In this week of massive 9/11 coverage, it’s important to keep terror threats in perspective. The recent hot threat seems to be “lone wolves” who become jihadists over the Internet while living somewhere in America. To be sure, there are such animals; Exhibit A is Army Major Nidal Hassan, who killed 13 at Fort Hood in 2009. Nonetheless, Brian Jenkins of the Rand Corp., one of the nation’s leading terror experts, has just issued a report warning against exaggerating the peril they pose:
Radicalization and recruitment to terrorism, in person or on the Internet, does not appear to be a community phenomenon; rather, it is an individual decision. In fact, a majority of the 82 cases described in this paper involve the actions of a single individual attempting to join a jihadist front abroad or plotting to carry out a terrorist attack in the United States. Analysts have tended to call such individuals “lone wolves,” in my view, a romanticizing term that suggests a cunning and deadly predator. A few of those recorded here display this kind of lethal determination, but others, while still dangerous, skulk about, sniffing at violence, vocally aggressive but skittish without backup. “Stray dogs,” not lone wolves, more accurately describes their behavior.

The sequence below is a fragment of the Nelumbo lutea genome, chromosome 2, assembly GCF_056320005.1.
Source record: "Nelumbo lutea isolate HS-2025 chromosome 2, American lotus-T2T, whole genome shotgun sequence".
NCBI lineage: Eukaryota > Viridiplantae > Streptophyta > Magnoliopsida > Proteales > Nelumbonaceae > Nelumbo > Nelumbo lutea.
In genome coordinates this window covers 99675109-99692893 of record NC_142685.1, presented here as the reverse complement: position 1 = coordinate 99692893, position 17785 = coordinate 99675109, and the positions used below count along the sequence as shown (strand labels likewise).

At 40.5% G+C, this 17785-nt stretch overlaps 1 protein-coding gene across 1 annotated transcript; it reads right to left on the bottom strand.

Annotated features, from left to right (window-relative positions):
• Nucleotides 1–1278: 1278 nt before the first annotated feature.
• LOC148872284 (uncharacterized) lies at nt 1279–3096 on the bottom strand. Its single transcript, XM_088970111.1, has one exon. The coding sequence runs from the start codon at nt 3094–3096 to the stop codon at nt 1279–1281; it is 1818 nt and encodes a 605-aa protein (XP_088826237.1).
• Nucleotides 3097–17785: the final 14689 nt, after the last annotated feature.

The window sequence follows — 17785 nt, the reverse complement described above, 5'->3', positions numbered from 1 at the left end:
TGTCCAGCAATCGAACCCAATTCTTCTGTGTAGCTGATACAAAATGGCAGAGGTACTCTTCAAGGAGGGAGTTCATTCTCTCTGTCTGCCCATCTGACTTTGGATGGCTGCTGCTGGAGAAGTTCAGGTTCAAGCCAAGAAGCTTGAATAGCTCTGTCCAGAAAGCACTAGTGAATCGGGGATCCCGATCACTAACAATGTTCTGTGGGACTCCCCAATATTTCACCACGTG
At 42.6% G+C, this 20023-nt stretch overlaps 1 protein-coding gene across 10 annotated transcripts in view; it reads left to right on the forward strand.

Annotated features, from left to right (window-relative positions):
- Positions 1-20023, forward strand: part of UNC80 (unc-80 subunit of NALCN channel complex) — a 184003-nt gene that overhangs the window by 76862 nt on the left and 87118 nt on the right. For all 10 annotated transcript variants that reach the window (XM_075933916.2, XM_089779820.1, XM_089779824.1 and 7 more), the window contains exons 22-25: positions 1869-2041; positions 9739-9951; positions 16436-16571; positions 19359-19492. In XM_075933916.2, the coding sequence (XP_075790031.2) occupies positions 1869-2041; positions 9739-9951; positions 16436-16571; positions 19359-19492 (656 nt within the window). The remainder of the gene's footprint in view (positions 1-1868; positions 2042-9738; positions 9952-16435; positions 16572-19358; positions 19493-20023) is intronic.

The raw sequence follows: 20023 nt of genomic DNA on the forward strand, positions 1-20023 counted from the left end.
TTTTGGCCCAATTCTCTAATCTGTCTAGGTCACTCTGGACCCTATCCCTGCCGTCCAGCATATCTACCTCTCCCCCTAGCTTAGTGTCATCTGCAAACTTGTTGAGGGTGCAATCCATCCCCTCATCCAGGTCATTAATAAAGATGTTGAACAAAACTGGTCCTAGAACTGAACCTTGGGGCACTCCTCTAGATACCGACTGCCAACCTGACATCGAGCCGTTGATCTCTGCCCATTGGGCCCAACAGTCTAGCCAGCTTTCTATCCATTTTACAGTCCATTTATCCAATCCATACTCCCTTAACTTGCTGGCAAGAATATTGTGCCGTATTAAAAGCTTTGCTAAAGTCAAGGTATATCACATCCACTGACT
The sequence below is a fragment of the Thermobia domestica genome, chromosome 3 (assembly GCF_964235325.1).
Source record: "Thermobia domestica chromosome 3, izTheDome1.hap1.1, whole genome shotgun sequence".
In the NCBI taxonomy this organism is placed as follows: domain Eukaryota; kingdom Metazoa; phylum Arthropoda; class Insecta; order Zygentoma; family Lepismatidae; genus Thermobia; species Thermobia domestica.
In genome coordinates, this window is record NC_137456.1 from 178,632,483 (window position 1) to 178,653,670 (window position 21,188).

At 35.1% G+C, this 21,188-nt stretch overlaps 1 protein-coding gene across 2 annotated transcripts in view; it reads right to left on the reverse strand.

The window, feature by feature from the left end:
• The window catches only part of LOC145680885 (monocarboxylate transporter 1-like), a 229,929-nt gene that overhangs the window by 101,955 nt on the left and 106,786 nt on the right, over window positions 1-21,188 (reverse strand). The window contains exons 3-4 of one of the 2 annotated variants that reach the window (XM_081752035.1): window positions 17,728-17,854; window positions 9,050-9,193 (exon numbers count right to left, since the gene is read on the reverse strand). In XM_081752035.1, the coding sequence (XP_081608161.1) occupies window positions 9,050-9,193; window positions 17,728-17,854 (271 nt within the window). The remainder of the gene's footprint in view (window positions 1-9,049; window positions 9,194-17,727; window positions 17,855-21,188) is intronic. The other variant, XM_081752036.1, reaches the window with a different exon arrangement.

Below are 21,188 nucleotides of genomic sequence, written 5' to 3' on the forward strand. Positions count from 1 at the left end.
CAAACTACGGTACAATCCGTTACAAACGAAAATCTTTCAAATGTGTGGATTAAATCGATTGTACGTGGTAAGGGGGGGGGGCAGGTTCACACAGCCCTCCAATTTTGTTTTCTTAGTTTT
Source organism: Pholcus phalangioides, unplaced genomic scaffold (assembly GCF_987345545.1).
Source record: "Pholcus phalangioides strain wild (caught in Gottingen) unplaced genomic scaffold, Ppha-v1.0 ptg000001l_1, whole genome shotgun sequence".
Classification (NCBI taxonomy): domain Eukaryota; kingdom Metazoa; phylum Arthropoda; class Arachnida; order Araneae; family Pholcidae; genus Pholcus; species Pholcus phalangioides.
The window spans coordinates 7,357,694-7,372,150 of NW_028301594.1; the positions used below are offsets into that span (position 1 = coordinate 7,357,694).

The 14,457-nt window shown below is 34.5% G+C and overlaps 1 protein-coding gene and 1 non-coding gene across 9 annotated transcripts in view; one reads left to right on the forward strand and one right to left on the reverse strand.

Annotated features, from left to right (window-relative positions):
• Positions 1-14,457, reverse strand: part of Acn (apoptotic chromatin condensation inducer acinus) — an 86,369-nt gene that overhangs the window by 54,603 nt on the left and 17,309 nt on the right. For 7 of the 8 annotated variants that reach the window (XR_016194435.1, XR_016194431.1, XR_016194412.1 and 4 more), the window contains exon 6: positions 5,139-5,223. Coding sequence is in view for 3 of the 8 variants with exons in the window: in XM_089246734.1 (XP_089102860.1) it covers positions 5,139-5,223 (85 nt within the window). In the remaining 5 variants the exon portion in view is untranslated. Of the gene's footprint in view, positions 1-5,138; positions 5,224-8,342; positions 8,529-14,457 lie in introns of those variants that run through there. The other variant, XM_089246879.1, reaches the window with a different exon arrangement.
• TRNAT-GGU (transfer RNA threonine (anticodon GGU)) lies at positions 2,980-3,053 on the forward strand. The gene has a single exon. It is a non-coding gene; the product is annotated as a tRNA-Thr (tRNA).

Read his full study here.